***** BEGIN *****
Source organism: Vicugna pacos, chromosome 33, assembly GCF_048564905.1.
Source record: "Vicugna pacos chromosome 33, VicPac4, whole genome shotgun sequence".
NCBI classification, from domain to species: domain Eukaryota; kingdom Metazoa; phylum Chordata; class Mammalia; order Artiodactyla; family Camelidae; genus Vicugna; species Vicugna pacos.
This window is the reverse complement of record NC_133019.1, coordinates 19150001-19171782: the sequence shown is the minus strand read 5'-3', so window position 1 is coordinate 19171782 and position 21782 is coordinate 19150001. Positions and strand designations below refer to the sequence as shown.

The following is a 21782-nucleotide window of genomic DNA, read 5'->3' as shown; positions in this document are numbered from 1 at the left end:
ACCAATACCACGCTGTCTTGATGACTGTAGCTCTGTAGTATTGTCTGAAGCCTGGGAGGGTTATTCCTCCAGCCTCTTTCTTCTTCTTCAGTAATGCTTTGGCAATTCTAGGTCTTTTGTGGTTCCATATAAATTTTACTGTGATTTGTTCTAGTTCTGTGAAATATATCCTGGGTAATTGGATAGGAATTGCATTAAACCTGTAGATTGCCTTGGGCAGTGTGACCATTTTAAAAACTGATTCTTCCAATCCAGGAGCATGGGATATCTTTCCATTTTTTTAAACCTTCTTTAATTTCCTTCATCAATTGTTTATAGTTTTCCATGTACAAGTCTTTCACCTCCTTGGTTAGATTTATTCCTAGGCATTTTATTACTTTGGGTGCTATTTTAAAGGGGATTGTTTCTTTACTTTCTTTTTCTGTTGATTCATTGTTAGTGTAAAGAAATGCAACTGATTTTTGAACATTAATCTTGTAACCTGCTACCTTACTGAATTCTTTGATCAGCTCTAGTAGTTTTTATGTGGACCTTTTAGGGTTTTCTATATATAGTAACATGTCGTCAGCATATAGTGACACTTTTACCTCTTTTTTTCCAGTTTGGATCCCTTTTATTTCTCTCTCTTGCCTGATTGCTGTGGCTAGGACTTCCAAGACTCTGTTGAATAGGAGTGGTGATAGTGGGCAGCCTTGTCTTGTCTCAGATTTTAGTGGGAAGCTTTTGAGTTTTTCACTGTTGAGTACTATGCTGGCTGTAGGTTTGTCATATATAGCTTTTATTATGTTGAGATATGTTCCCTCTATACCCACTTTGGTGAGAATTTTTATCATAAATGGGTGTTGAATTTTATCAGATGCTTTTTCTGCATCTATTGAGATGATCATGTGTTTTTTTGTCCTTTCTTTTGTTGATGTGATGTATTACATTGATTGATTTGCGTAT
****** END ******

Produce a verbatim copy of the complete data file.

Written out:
Source organism: Vicugna pacos, chromosome 33, assembly GCF_048564905.1.
Source record: "Vicugna pacos chromosome 33, VicPac4, whole genome shotgun sequence".
NCBI classification, from domain to species: domain Eukaryota; kingdom Metazoa; phylum Chordata; class Mammalia; order Artiodactyla; family Camelidae; genus Vicugna; species Vicugna pacos.
This window is the reverse complement of record NC_133019.1, coordinates 19150001-19171782: the sequence shown is the minus strand read 5'-3', so window position 1 is coordinate 19171782 and position 21782 is coordinate 19150001. Positions and strand designations below refer to the sequence as shown.

The following is a 21782-nucleotide window of genomic DNA, read 5'->3' as shown; positions in this document are numbered from 1 at the left end:
ACCAATACCACGCTGTCTTGATGACTGTAGCTCTGTAGTATTGTCTGAAGCCTGGGAGGGTTATTCCTCCAGCCTCTTTCTTCTTCTTCAGTAATGCTTTGGCAATTCTAGGTCTTTTGTGGTTCCATATAAATTTTACTGTGATTTGTTCTAGTTCTGTGAAATATATCCTGGGTAATTGGATAGGAATTGCATTAAACCTGTAGATTGCCTTGGGCAGTGTGACCATTTTAAAAACTGATTCTTCCAATCCAGGAGCATGGGATATCTTTCCATTTTTTTAAACCTTCTTTAATTTCCTTCATCAATTGTTTATAGTTTTCCATGTACAAGTCTTTCACCTCCTTGGTTAGATTTATTCCTAGGCATTTTATTACTTTGGGTGCTATTTTAAAGGGGATTGTTTCTTTACTTTCTTTTTCTGTTGATTCATTGTTAGTGTAAAGAAATGCAACTGATTTTTGAACATTAATCTTGTAACCTGCTACCTTACTGAATTCTTTGATCAGCTCTAGTAGTTTTTATGTGGACCTTTTAGGGTTTTCTATATATAGTAACATGTCGTCAGCATATAGTGACACTTTTACCTCTTTTTTTCCAGTTTGGATCCCTTTTATTTCTCTCTCTTGCCTGATTGCTGTGGCTAGGACTTCCAAGACTCTGTTGAATAGGAGTGGTGATAGTGGGCAGCCTTGTCTTGTCTCAGATTTTAGTGGGAAGCTTTTGAGTTTTTCACTGTTGAGTACTATGCTGGCTGTAGGTTTGTCATATATAGCTTTTATTATGTTGAGATATGTTCCCTCTATACCCACTTTGGTGAGAATTTTTATCATAAATGGGTGTTGAATTTTATCAGATGCTTTTTCTGCATCTATTGAGATGATCATGTGTTTTTTTGTCCTTTCTTTTGTTGATGTGATGTATTACATTGATTGATTTGCGTAT